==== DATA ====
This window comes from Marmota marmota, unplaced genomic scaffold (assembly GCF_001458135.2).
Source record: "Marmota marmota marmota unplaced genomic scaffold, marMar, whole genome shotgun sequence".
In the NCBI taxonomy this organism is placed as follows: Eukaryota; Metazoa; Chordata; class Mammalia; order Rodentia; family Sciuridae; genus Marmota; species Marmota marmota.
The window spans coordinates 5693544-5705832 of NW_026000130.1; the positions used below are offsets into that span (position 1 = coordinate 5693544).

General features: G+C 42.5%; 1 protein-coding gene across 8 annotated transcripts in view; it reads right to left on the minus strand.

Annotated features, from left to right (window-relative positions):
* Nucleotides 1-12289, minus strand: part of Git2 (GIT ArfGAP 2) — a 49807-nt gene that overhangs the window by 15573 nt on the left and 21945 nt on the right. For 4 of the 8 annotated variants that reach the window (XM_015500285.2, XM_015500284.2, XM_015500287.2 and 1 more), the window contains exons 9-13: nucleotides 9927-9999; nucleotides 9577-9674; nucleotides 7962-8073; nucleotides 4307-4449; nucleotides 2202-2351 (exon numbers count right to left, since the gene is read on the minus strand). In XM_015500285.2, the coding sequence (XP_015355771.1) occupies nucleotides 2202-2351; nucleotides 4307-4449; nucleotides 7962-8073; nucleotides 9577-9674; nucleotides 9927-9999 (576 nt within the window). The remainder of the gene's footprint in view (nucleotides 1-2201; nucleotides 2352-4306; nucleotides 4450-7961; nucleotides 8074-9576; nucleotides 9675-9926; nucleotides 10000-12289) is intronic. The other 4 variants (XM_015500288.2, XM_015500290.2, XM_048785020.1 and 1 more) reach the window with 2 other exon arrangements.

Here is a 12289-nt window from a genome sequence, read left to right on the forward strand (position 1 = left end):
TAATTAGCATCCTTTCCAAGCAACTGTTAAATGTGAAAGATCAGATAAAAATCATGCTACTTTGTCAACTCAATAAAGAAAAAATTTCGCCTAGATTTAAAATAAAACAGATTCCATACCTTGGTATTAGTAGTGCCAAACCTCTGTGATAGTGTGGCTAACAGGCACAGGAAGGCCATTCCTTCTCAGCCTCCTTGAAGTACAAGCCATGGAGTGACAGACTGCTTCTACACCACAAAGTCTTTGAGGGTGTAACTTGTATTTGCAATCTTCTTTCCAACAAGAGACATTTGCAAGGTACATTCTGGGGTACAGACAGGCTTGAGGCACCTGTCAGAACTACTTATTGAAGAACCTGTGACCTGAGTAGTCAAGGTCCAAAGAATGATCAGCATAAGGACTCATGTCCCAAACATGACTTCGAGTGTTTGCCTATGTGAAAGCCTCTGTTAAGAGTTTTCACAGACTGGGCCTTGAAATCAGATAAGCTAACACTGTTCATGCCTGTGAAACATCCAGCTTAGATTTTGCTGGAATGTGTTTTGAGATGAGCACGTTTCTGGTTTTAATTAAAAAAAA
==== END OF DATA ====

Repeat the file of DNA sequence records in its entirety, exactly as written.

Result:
This window comes from Marmota marmota, unplaced genomic scaffold (assembly GCF_001458135.2).
Source record: "Marmota marmota marmota unplaced genomic scaffold, marMar, whole genome shotgun sequence".
In the NCBI taxonomy this organism is placed as follows: Eukaryota; Metazoa; Chordata; class Mammalia; order Rodentia; family Sciuridae; genus Marmota; species Marmota marmota.
The window spans coordinates 5693544-5705832 of NW_026000130.1; the positions used below are offsets into that span (position 1 = coordinate 5693544).

General features: G+C 42.5%; 1 protein-coding gene across 8 annotated transcripts in view; it reads right to left on the minus strand.

Annotated features, from left to right (window-relative positions):
* Nucleotides 1-12289, minus strand: part of Git2 (GIT ArfGAP 2) — a 49807-nt gene that overhangs the window by 15573 nt on the left and 21945 nt on the right. For 4 of the 8 annotated variants that reach the window (XM_015500285.2, XM_015500284.2, XM_015500287.2 and 1 more), the window contains exons 9-13: nucleotides 9927-9999; nucleotides 9577-9674; nucleotides 7962-8073; nucleotides 4307-4449; nucleotides 2202-2351 (exon numbers count right to left, since the gene is read on the minus strand). In XM_015500285.2, the coding sequence (XP_015355771.1) occupies nucleotides 2202-2351; nucleotides 4307-4449; nucleotides 7962-8073; nucleotides 9577-9674; nucleotides 9927-9999 (576 nt within the window). The remainder of the gene's footprint in view (nucleotides 1-2201; nucleotides 2352-4306; nucleotides 4450-7961; nucleotides 8074-9576; nucleotides 9675-9926; nucleotides 10000-12289) is intronic. The other 4 variants (XM_015500288.2, XM_015500290.2, XM_048785020.1 and 1 more) reach the window with 2 other exon arrangements.

Here is a 12289-nt window from a genome sequence, read left to right on the forward strand (position 1 = left end):
TAATTAGCATCCTTTCCAAGCAACTGTTAAATGTGAAAGATCAGATAAAAATCATGCTACTTTGTCAACTCAATAAAGAAAAAATTTCGCCTAGATTTAAAATAAAACAGATTCCATACCTTGGTATTAGTAGTGCCAAACCTCTGTGATAGTGTGGCTAACAGGCACAGGAAGGCCATTCCTTCTCAGCCTCCTTGAAGTACAAGCCATGGAGTGACAGACTGCTTCTACACCACAAAGTCTTTGAGGGTGTAACTTGTATTTGCAATCTTCTTTCCAACAAGAGACATTTGCAAGGTACATTCTGGGGTACAGACAGGCTTGAGGCACCTGTCAGAACTACTTATTGAAGAACCTGTGACCTGAGTAGTCAAGGTCCAAAGAATGATCAGCATAAGGACTCATGTCCCAAACATGACTTCGAGTGTTTGCCTATGTGAAAGCCTCTGTTAAGAGTTTTCACAGACTGGGCCTTGAAATCAGATAAGCTAACACTGTTCATGCCTGTGAAACATCCAGCTTAGATTTTGCTGGAATGTGTTTTGAGATGAGCACGTTTCTGGTTTTAATTAAAAAAAA